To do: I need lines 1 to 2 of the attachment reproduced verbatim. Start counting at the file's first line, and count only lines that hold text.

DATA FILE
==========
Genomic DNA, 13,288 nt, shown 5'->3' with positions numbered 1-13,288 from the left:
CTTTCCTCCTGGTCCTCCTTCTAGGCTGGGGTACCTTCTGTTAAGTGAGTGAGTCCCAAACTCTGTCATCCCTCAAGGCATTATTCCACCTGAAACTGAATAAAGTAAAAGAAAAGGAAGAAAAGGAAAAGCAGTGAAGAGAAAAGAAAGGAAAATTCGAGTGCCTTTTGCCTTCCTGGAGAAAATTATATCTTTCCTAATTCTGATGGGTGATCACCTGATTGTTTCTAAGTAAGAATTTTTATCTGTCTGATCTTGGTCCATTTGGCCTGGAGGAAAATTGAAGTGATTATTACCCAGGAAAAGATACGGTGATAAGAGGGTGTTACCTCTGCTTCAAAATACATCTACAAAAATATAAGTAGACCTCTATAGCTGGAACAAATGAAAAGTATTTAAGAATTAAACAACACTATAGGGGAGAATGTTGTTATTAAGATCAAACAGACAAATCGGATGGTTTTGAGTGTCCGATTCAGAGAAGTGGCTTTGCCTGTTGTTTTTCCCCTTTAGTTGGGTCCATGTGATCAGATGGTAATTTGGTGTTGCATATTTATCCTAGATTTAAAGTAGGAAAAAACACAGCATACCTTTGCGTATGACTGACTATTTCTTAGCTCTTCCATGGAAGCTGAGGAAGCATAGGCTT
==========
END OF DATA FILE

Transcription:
Genomic DNA, 13,288 nt, shown 5'->3' with positions numbered 1-13,288 from the left:
CTTTCCTCCTGGTCCTCCTTCTAGGCTGGGGTACCTTCTGTTAAGTGAGTGAGTCCCAAACTCTGTCATCCCTCAAGGCATTATTCCACCTGAAACTGAATAAAGTAAAAGAAAAGGAAGAAAAGGAAAAGCAGTGAAGAGAAAAGAAAGGAAAATTCGAGTGCCTTTTGCCTTCCTGGAGAAAATTATATCTTTCCTAATTCTGATGGGTGATCACCTGATTGTTTCTAAGTAAGAATTTTTATCTGTCTGATCTTGGTCCATTTGGCCTGGAGGAAAATTGAAGTGATTATTACCCAGGAAAAGATACGGTGATAAGAGGGTGTTACCTCTGCTTCAAAATACATCTACAAAAATATAAGTAGACCTCTATAGCTGGAACAAATGAAAAGTATTTAAGAATTAAACAACACTATAGGGGAGAATGTTGTTATTAAGATCAAACAGACAAATCGGATGGTTTTGAGTGTCCGATTCAGAGAAGTGGCTTTGCCTGTTGTTTTTCCCCTTTAGTTGGGTCCATGTGATCAGATGGTAATTTGGTGTTGCATATTTATCCTAGATTTAAAGTAGGAAAAAACACAGCATACCTTTGCGTATGACTGACTATTTCTTAGCTCTTCCATGGAAGCTGAGGAAGCATAGGCTT